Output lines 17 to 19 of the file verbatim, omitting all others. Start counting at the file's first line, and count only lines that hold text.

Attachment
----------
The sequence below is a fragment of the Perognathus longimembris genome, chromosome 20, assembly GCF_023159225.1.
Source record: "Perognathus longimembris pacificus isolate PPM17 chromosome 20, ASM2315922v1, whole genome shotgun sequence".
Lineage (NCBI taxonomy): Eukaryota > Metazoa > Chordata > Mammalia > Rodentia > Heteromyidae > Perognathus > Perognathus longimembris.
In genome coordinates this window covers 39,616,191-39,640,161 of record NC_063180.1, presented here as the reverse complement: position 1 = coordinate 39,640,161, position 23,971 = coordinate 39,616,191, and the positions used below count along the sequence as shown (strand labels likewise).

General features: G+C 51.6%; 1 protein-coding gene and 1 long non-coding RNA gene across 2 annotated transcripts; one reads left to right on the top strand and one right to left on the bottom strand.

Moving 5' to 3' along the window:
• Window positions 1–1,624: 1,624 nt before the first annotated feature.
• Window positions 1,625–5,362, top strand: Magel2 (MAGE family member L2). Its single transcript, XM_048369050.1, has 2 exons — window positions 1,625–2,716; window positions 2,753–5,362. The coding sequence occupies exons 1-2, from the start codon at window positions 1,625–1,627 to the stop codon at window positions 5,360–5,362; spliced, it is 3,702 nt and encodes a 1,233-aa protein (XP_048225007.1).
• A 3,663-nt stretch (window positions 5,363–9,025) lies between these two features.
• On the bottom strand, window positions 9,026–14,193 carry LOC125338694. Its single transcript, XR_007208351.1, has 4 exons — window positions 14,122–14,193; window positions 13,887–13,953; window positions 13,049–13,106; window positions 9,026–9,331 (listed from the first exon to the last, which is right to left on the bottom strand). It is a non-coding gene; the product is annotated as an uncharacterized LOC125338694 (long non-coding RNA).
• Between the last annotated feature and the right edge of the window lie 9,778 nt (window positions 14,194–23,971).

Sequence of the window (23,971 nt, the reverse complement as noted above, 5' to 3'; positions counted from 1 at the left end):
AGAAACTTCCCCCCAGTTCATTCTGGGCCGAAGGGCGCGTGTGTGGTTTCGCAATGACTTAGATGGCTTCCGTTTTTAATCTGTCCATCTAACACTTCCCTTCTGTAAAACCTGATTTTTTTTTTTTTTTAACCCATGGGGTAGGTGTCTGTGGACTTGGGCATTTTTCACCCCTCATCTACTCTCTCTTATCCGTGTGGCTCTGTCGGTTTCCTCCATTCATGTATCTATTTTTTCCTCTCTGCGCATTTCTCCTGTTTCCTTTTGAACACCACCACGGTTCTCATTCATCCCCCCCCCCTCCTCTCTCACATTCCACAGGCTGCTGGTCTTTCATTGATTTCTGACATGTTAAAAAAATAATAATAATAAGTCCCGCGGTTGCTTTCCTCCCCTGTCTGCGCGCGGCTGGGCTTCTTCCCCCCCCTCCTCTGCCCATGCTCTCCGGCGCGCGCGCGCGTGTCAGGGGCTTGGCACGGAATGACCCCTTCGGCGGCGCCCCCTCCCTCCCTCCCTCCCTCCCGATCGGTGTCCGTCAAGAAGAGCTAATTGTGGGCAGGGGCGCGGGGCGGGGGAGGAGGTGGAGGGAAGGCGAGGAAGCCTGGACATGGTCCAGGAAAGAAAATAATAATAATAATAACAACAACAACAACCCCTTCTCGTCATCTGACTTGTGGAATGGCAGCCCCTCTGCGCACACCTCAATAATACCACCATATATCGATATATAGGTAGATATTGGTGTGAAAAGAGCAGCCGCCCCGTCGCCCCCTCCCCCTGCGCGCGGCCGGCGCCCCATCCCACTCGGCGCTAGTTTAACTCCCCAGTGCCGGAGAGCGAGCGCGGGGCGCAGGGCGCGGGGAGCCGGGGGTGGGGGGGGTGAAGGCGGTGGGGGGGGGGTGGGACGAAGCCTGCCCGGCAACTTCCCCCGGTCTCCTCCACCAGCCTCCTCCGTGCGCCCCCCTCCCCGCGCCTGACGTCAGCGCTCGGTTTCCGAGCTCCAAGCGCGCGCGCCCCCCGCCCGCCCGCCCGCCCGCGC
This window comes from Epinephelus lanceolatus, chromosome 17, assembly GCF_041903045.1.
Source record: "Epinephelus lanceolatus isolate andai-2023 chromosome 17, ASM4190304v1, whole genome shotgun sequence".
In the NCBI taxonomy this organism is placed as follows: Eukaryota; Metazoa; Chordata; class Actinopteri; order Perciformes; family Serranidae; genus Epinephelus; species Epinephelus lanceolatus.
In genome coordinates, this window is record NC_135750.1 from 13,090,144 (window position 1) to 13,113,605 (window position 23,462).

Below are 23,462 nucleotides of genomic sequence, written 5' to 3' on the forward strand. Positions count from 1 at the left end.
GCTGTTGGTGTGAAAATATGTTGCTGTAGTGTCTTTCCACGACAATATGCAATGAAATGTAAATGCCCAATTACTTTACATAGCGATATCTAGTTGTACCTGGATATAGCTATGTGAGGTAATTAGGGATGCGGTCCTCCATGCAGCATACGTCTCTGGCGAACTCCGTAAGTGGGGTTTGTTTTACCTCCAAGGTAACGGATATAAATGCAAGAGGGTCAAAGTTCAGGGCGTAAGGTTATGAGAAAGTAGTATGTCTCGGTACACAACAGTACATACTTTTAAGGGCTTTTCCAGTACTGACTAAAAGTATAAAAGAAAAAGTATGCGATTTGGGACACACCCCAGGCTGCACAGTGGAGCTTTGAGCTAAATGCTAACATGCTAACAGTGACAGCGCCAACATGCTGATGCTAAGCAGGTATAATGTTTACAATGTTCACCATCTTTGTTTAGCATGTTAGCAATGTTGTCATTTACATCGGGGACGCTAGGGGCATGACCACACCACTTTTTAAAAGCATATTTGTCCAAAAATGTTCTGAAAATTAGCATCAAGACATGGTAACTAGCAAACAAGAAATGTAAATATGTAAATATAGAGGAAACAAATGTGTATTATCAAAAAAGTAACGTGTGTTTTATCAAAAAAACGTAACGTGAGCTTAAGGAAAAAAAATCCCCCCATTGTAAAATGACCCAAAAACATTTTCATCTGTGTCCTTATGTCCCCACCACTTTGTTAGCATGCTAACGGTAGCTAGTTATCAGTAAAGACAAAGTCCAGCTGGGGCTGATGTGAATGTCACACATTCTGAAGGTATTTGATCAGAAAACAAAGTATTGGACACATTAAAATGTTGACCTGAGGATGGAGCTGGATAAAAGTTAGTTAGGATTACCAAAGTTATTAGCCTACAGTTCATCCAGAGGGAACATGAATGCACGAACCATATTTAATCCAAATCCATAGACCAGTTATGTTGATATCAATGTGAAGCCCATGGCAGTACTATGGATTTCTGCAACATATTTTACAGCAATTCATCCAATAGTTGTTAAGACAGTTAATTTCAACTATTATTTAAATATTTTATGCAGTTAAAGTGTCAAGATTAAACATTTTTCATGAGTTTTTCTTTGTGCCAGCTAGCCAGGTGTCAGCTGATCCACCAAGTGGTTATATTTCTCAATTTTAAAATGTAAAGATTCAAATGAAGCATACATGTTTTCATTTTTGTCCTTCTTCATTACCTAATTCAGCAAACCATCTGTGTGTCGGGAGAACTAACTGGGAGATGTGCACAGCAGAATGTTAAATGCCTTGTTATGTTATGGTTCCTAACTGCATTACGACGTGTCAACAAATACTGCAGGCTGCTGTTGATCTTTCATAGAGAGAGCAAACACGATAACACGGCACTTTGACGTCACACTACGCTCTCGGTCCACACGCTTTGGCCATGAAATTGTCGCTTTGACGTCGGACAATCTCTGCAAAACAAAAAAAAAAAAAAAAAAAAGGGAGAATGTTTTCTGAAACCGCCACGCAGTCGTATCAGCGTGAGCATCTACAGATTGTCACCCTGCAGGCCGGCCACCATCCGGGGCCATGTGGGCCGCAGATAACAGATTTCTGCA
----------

In genome coordinates, this window is record NC_135750.1 from 13,090,144 (window position 1) to 13,113,605 (window position 23,462).

Below are 23,462 nucleotides of genomic sequence, written 5' to 3' on the forward strand. Positions count from 1 at the left end.
GCTGTTGGTGTGAAAATATGTTGCTGTAGTGTCTTTCCACGACAATATGCAATGAAATGTAAATGCCCAATTACTTTACATAGCGATATCTAGTTGTACCTGGATATAGCTATGTGAGGTAATTAGGGATGCGGTCCTCCATGCAGCATACGTCTCTGGCGAACTCCGTAAGTGGGGTTTGTTTTACCTCCAAGGTAACGGATATAAATGCAAGAGGGTCAAAGTTCAGGGCGTAAGGTTATGAGAAAGTAGTATGTCTCGGTACACAACAGTACATACTTTTAAGGGCTTTTCCAGTACTGACTAAAAGTATAAAAGAAAAAGTATGCGATTTGGGACACACCCCAGGCTGCACAGTGGAGCTTTGAGCTAAATGCTAACATGCTAACAGTGACAGCGCCAACATGCTGATGCTAAGCAGGTATAATGTTTACAATGTTCACCATCTTTGTTTAGCATGTTAGCAATGTTGTCATTTACATCGGGGACGCTAGGGGCATGACCACACCACTTTTTAAAAGCATATTTGTCCAAAAATGTTCTGAAAATTAGCATCAAGACATGGTAACTAGCAAACAAGAAATGTAAATATGTAAATATAGAGGAAACAAATGTGTATTATCAAAAAAGTAACGTGTGTTTTATCAAAAAAACGTAACGTGAGCTTAAGGAAAAAAAATCCCCCCATTGTAAAATGACCCAAAAACATTTTCATCTGTGTCCTTATGTCCCCACCACTTTGTTAGCATGCTAACGGTAGCTAGTTATCAGTAAAGACAAAGTCCAGCTGGGGCTGATGTGAATGTCACACATTCTGAAGGTATTTGATCAGAAAACAAAGTATTGGACACATTAAAATGTTGACCTGAGGATGGAGCTGGATAAAAGTTAGTTAGGATTACCAAAGTTATTAGCCTACAGTTCATCCAGAGGGAACATGAATGCACGAACCATATTTAATCCAAATCCATAGACCAGTTATGTTGATATCAATGTGAAGCCCATGGCAGTACTATGGATTTCTGCAACATATTTTACAGCAATTCATCCAATAGTTGTTAAGACAGTTAATTTCAACTATTATTTAAATATTTTATGCAGTTAAAGTGTCAAGATTAAACATTTTTCATGAGTTTTTCTTTGTGCCAGCTAGCCAGGTGTCAGCTGATCCACCAAGTGGTTATATTTCTCAATTTTAAAATGTAAAGATTCAAATGAAGCATACATGTTTTCATTTTTGTCCTTCTTCATTACCTAATTCAGCAAACCATCTGTGTGTCGGGAGAACTAACTGGGAGATGTGCACAGCAGAATGTTAAATGCCTTGTTATGTTATGGTTCCTAACTGCATTACGACGTGTCAACAAATACTGCAGGCTGCTGTTGATCTTTCATAGAGAGAGCAAACACGATAACACGGCACTTTGACGTCACACTACGCTCTCGGTCCACACGCTTTGGCCATGAAATTGTCGCTTTGACGTCGGACAATCTCTGCAAAACAAAAAAAAAAAAAAAAAAAAGGGAGAATGTTTTCTGAAACCGCCACGCAGTCGTATCAGCGTGAGCATCTACAGATTGTCACCCTGCAGGCCGGCCACCATCCGGGGCCATGTGGGCCGCAGATAACAGATTTCTGCA